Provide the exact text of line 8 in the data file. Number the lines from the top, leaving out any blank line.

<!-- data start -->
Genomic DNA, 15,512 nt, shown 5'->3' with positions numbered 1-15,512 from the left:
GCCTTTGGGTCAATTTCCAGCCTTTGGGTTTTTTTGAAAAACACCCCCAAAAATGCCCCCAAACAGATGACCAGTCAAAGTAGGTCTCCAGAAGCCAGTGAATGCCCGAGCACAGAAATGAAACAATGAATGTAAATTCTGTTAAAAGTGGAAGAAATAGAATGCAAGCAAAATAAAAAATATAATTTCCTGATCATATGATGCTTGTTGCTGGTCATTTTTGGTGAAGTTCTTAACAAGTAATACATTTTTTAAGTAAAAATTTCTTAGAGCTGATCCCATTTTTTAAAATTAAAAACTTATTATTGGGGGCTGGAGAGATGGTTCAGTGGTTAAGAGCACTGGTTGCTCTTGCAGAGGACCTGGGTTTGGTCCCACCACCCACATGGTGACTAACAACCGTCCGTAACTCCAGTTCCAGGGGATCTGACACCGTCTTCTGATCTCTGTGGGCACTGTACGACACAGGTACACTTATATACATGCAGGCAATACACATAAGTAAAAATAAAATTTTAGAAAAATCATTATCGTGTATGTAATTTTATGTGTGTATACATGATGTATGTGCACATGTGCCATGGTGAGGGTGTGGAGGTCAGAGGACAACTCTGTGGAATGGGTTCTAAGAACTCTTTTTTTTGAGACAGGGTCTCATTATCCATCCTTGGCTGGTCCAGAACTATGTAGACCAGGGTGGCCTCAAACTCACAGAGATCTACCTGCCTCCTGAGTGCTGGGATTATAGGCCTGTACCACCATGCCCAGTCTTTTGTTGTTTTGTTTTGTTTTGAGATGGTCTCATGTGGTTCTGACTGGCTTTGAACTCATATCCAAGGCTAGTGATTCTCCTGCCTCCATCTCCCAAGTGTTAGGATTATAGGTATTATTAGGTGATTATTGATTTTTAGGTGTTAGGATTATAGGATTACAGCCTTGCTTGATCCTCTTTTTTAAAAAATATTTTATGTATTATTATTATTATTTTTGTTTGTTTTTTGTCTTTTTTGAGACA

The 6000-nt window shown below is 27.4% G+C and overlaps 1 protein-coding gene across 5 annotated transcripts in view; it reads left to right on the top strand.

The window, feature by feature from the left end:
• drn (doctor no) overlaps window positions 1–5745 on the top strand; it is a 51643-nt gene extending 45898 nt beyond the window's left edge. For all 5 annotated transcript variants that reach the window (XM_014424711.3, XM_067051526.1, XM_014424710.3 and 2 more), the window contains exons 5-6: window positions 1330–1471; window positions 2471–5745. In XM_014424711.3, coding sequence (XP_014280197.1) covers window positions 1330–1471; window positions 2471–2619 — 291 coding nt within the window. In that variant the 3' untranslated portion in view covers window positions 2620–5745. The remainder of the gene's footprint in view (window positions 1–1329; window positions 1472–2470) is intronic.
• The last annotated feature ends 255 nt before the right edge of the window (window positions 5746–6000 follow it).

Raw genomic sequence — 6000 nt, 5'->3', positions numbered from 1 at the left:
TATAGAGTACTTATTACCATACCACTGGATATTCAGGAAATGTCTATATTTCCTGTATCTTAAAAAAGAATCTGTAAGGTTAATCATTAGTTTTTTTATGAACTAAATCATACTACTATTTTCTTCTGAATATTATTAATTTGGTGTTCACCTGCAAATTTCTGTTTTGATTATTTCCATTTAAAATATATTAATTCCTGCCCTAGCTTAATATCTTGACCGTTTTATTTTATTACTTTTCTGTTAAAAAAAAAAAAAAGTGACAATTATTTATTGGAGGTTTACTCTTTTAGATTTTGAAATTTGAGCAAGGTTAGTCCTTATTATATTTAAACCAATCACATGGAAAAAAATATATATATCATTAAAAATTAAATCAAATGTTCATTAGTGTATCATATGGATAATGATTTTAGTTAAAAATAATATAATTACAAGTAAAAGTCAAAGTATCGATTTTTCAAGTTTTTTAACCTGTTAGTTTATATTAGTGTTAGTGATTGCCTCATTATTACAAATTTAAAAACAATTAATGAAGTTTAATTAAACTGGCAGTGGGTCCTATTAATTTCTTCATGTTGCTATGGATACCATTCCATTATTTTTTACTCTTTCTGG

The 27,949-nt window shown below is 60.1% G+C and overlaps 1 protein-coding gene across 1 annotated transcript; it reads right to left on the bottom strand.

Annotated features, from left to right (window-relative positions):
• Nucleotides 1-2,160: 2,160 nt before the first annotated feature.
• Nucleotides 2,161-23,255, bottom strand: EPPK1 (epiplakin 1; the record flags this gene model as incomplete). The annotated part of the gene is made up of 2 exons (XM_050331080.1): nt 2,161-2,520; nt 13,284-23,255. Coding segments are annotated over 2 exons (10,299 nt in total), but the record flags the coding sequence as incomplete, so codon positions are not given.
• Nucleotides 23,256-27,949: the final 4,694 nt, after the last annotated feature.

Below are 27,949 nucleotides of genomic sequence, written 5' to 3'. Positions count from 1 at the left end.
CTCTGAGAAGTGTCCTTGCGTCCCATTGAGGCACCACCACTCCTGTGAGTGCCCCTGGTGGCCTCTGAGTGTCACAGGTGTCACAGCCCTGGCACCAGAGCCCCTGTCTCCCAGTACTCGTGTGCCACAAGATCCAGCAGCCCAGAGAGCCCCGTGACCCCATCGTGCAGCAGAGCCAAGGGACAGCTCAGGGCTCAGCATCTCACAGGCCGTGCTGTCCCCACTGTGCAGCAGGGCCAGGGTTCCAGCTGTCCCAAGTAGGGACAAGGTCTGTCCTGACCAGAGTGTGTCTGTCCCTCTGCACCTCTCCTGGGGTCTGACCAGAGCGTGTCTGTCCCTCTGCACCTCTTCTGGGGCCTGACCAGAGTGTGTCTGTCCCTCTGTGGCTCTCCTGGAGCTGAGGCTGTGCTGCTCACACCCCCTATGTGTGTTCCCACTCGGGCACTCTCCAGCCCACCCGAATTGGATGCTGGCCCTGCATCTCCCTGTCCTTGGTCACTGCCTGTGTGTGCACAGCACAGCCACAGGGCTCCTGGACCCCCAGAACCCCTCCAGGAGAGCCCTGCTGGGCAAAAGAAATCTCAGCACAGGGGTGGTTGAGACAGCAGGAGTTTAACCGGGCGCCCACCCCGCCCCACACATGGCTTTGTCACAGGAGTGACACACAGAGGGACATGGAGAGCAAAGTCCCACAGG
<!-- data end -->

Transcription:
TATAGAGTACTTATTACCATACCACTGGATATTCAGGAAATGTCTATATTTCCTGTATCTTAAAAAAGAATCTGTAAGGTTAATCATTAGTTTTTTTATGAACTAAATCATACTACTATTTTCTTCTGAATATTATTAATTTGGTGTTCACCTGCAAATTTCTGTTTTGATTATTTCCATTTAAAATATATTAATTCCTGCCCTAGCTTAATATCTTGACCGTTTTATTTTATTACTTTTCTGTTAAAAAAAAAAAAAAGTGACAATTATTTATTGGAGGTTTACTCTTTTAGATTTTGAAATTTGAGCAAGGTTAGTCCTTATTATATTTAAACCAATCACATGGAAAAAAATATATATATCATTAAAAATTAAATCAAATGTTCATTAGTGTATCATATGGATAATGATTTTAGTTAAAAATAATATAATTACAAGTAAAAGTCAAAGTATCGATTTTTCAAGTTTTTTAACCTGTTAGTTTATATTAGTGTTAGTGATTGCCTCATTATTACAAATTTAAAAACAATTAATGAAGTTTAATTAAACTGGCAGTGGGTCCTATTAATTTCTTCATGTTGCTATGGATACCATTCCATTATTTTTTACTCTTTCTGG